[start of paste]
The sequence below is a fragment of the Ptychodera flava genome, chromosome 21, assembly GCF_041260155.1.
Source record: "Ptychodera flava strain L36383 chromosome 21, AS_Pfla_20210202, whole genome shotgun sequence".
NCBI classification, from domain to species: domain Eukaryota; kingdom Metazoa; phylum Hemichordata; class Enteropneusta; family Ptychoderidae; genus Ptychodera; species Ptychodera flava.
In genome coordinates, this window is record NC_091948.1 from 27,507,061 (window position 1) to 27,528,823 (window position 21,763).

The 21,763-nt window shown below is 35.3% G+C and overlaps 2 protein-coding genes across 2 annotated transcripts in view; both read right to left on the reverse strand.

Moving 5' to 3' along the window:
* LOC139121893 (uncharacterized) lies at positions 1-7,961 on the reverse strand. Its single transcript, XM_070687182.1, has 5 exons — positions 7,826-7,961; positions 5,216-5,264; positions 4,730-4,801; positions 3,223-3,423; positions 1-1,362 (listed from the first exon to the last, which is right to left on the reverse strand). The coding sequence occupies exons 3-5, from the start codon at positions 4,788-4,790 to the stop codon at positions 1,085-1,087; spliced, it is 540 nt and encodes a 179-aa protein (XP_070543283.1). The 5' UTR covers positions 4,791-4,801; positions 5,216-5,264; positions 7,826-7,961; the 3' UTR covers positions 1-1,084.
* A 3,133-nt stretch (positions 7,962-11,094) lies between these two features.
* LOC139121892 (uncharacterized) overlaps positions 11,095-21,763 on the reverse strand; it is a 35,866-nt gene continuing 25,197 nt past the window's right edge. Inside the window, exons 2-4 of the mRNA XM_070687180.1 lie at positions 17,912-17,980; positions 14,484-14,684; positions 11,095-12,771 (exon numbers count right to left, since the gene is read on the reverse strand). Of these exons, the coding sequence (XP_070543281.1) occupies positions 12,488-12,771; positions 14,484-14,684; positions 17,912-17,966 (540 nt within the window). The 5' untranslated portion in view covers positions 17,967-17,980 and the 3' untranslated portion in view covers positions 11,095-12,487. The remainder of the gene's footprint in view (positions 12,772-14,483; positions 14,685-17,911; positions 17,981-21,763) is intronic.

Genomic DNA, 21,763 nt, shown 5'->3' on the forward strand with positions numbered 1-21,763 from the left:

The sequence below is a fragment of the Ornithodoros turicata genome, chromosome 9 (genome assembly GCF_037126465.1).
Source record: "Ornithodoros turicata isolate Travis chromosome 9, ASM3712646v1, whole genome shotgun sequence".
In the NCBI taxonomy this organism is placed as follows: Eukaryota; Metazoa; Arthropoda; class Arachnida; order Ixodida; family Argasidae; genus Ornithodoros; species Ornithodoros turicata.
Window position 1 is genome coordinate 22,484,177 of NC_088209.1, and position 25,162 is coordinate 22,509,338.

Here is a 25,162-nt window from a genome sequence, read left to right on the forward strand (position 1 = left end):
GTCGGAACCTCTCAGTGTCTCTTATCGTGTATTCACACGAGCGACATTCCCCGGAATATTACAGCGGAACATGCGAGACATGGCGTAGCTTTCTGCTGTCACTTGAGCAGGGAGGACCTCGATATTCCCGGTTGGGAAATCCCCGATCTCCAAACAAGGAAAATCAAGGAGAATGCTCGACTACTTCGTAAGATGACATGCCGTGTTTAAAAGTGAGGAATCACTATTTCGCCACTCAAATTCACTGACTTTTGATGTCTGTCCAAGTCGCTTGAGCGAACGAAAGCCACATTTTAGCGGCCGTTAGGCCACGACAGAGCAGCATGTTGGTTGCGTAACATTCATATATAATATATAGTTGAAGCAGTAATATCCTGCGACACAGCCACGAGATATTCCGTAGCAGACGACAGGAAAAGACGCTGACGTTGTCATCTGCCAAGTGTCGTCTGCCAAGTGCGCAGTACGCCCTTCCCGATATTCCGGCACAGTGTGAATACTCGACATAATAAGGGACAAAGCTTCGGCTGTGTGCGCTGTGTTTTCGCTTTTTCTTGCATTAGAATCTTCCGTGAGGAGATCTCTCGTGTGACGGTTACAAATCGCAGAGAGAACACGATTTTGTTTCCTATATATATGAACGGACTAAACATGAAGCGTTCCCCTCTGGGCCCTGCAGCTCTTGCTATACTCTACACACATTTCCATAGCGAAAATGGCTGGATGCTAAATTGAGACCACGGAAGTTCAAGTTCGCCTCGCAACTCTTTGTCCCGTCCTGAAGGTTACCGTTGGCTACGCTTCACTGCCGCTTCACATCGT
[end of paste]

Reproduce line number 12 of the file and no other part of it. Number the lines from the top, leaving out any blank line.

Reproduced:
Source record: "Ornithodoros turicata isolate Travis chromosome 9, ASM3712646v1, whole genome shotgun sequence".